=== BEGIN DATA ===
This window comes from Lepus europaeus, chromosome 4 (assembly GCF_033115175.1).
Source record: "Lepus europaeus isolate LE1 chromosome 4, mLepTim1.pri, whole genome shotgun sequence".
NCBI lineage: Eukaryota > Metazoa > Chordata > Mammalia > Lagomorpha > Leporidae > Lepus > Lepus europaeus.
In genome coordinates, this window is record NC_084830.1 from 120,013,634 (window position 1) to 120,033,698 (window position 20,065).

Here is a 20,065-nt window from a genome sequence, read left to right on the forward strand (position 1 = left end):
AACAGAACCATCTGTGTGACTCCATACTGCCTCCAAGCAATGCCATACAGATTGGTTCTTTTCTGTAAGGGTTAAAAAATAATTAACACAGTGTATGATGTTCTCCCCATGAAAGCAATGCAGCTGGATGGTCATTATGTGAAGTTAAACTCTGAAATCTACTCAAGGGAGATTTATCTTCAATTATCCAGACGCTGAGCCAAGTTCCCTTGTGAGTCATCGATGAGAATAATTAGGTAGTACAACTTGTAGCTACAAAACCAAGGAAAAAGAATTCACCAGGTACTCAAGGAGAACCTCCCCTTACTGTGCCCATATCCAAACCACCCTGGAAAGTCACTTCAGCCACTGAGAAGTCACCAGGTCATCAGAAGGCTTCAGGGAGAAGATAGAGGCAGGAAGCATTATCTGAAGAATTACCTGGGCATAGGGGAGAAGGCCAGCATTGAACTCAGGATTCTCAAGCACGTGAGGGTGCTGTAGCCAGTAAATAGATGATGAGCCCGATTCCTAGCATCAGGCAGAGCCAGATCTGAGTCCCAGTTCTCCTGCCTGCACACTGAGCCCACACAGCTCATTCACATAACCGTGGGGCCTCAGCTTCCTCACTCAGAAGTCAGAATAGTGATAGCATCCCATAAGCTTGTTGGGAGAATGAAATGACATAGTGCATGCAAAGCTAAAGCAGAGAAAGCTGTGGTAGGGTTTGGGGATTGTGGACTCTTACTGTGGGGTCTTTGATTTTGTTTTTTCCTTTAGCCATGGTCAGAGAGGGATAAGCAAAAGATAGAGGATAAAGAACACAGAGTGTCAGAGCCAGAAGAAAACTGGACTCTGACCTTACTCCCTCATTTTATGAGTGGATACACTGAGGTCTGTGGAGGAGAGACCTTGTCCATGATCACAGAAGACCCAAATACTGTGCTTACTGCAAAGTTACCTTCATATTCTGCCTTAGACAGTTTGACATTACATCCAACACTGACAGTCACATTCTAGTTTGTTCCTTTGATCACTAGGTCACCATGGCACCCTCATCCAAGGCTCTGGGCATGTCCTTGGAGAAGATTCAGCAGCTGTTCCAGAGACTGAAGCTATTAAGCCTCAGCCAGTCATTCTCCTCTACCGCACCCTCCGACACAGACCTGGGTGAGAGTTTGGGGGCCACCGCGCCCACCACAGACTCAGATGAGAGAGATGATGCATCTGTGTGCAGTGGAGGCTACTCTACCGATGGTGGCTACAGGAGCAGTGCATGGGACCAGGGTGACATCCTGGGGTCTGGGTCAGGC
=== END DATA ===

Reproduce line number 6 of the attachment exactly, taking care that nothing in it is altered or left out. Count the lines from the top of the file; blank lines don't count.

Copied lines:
AACAGAACCATCTGTGTGACTCCATACTGCCTCCAAGCAATGCCATACAGATTGGTTCTTTTCTGTAAGGGTTAAAAAATAATTAACACAGTGTATGATGTTCTCCCCATGAAAGCAATGCAGCTGGATGGTCATTATGTGAAGTTAAACTCTGAAATCTACTCAAGGGAGATTTATCTTCAATTATCCAGACGCTGAGCCAAGTTCCCTTGTGAGTCATCGATGAGAATAATTAGGTAGTACAACTTGTAGCTACAAAACCAAGGAAAAAGAATTCACCAGGTACTCAAGGAGAACCTCCCCTTACTGTGCCCATATCCAAACCACCCTGGAAAGTCACTTCAGCCACTGAGAAGTCACCAGGTCATCAGAAGGCTTCAGGGAGAAGATAGAGGCAGGAAGCATTATCTGAAGAATTACCTGGGCATAGGGGAGAAGGCCAGCATTGAACTCAGGATTCTCAAGCACGTGAGGGTGCTGTAGCCAGTAAATAGATGATGAGCCCGATTCCTAGCATCAGGCAGAGCCAGATCTGAGTCCCAGTTCTCCTGCCTGCACACTGAGCCCACACAGCTCATTCACATAACCGTGGGGCCTCAGCTTCCTCACTCAGAAGTCAGAATAGTGATAGCATCCCATAAGCTTGTTGGGAGAATGAAATGACATAGTGCATGCAAAGCTAAAGCAGAGAAAGCTGTGGTAGGGTTTGGGGATTGTGGACTCTTACTGTGGGGTCTTTGATTTTGTTTTTTCCTTTAGCCATGGTCAGAGAGGGATAAGCAAAAGATAGAGGATAAAGAACACAGAGTGTCAGAGCCAGAAGAAAACTGGACTCTGACCTTACTCCCTCATTTTATGAGTGGATACACTGAGGTCTGTGGAGGAGAGACCTTGTCCATGATCACAGAAGACCCAAATACTGTGCTTACTGCAAAGTTACCTTCATATTCTGCCTTAGACAGTTTGACATTACATCCAACACTGACAGTCACATTCTAGTTTGTTCCTTTGATCACTAGGTCACCATGGCACCCTCATCCAAGGCTCTGGGCATGTCCTTGGAGAAGATTCAGCAGCTGTTCCAGAGACTGAAGCTATTAAGCCTCAGCCAGTCATTCTCCTCTACCGCACCCTCCGACACAGACCTGGGTGAGAGTTTGGGGGCCACCGCGCCCACCACAGACTCAGATGAGAGAGATGATGCATCTGTGTGCAGTGGAGGCTACTCTACCGATGGTGGCTACAGGAGCAGTGCATGGGACCAGGGTGACATCCTGGGGTCTGGGTCAGGC